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Most briefly spoke to at weekend who had caught Bobby Womacks shows over the weekend says they were good ones, anyone like to pass on views?

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Guest Johnny One Trout

Appologies to the people that have read this elsewhere but here's what my missus had to say about things at Brum

Note. Modern soul alert for those of you easily offended on the Northern lists

Just surfaced from a fine weekend of soul and one of the best live performances I have seen in a long while, and wasn't Bobby Womack (who was very good but in the vein of some big name artists neglected to perform some of the tunes the British soul crowd expected and wanted to hear.)

As we live relatively close to Birmingham we had decided not to stay at the Hilton this time, but travel to and from the venue. Saved us a few hundred quid although my credit card is still reeling from the bar prices. (A tenner for a double brandy, almost £3 for a bottle of mineral water, £8 for a hair of the dog Bloody Mary, £12.50 for a cheeseburger and get the picture. I am far from tight with money but its bloody extortionate !)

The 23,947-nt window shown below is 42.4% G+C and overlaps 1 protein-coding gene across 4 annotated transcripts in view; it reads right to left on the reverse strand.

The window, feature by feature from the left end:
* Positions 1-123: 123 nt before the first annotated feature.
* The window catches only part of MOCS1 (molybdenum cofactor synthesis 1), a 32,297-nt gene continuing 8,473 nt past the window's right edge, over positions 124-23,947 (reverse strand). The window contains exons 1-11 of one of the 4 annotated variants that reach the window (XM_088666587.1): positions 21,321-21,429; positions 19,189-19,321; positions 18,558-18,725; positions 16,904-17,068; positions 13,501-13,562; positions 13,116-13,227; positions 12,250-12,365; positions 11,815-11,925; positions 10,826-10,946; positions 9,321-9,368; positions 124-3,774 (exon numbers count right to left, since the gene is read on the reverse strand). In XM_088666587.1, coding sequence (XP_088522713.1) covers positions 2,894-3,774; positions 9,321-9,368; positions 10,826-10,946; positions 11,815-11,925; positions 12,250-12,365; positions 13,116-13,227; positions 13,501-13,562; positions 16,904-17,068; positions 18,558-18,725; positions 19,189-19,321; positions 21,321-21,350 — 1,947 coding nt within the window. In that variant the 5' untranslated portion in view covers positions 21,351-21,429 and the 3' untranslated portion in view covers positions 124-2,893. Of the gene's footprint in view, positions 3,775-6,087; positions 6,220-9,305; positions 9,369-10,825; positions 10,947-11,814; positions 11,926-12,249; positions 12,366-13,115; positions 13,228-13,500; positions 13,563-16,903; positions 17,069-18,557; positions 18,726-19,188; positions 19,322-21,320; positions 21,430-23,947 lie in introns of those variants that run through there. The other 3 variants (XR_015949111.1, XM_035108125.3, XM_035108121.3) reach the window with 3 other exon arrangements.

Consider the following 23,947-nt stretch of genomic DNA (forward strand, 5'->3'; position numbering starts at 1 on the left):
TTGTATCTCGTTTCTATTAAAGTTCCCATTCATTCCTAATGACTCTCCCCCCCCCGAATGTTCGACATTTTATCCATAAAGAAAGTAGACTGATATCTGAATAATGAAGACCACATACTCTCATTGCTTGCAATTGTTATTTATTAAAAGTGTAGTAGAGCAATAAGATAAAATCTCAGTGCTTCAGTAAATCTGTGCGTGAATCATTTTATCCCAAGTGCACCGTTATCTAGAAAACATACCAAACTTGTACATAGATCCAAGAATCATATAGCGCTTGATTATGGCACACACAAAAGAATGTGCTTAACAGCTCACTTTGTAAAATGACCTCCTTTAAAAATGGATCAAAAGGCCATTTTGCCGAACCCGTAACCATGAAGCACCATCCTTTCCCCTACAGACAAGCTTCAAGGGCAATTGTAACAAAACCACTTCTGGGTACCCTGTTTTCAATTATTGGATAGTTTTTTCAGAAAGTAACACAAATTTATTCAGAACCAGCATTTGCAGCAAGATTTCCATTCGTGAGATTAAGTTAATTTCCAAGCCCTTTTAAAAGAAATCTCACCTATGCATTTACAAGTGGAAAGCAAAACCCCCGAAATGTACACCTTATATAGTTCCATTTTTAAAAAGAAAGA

The promotion itself isn't bad value when you consider what you get, 5 dance rooms, 24 hour service, discounted drinks, good quality accommodation etc. It's what the Hilton take off you when you get there that stings a bit so my gripe is with their pricing policy, not with the promoters.

Decided to miss the Friday night when the live performance was from Snowboy, respected DJ, producer, performer with the Latin Section blah blah blah. I would have like to have seen him (adore his version of Lucky Fellow with Noel McKoy) but 3 days at the Hilton plus spendies costs more than a week in the Med so something had to give. I also had to attend my sons speech day on Saturday and as I already have a rep as a hard living mutha I thought I had better not turn up bleary eyed and knackered from an up all night session.

As usual, the JazzFM weekenders offer 5 rooms with a variety of soul from an eclectic range of DJ's including Richard Searling, Colin Curtis, Neil Rushton, Ralph Tee, Mike Stephens, Bigger, Roger Williams, Ged Lunt, Bob Jeffries, Barry Maleady etc.

We could choose from the vibe in The Lounge (mellow old and new), The Pavilion for Jazz Funk & Soulful dance, Westminster offered Nu school and Old School, The Colonial - alternative flavas and last but not least The Terrace for Collectors soul and Rare Groove which was where we ensconced ourselves for most of the weekend with fellow reprobates (and our best man) Paul Clarke & Duchess Jo Bomber Harris.

There was also a record room and The Monarch suite which was home to the live acts, Bobby Womack on Saturday night and Impromp2 on Sunday afternoon. So whilst the cost of the weekend is definitely on the high side, you can't say that they don't offer you plenty of choice from Jamaican soul and reggae and 60's soul through all the spectrums of modern soul...and of course top quality acts.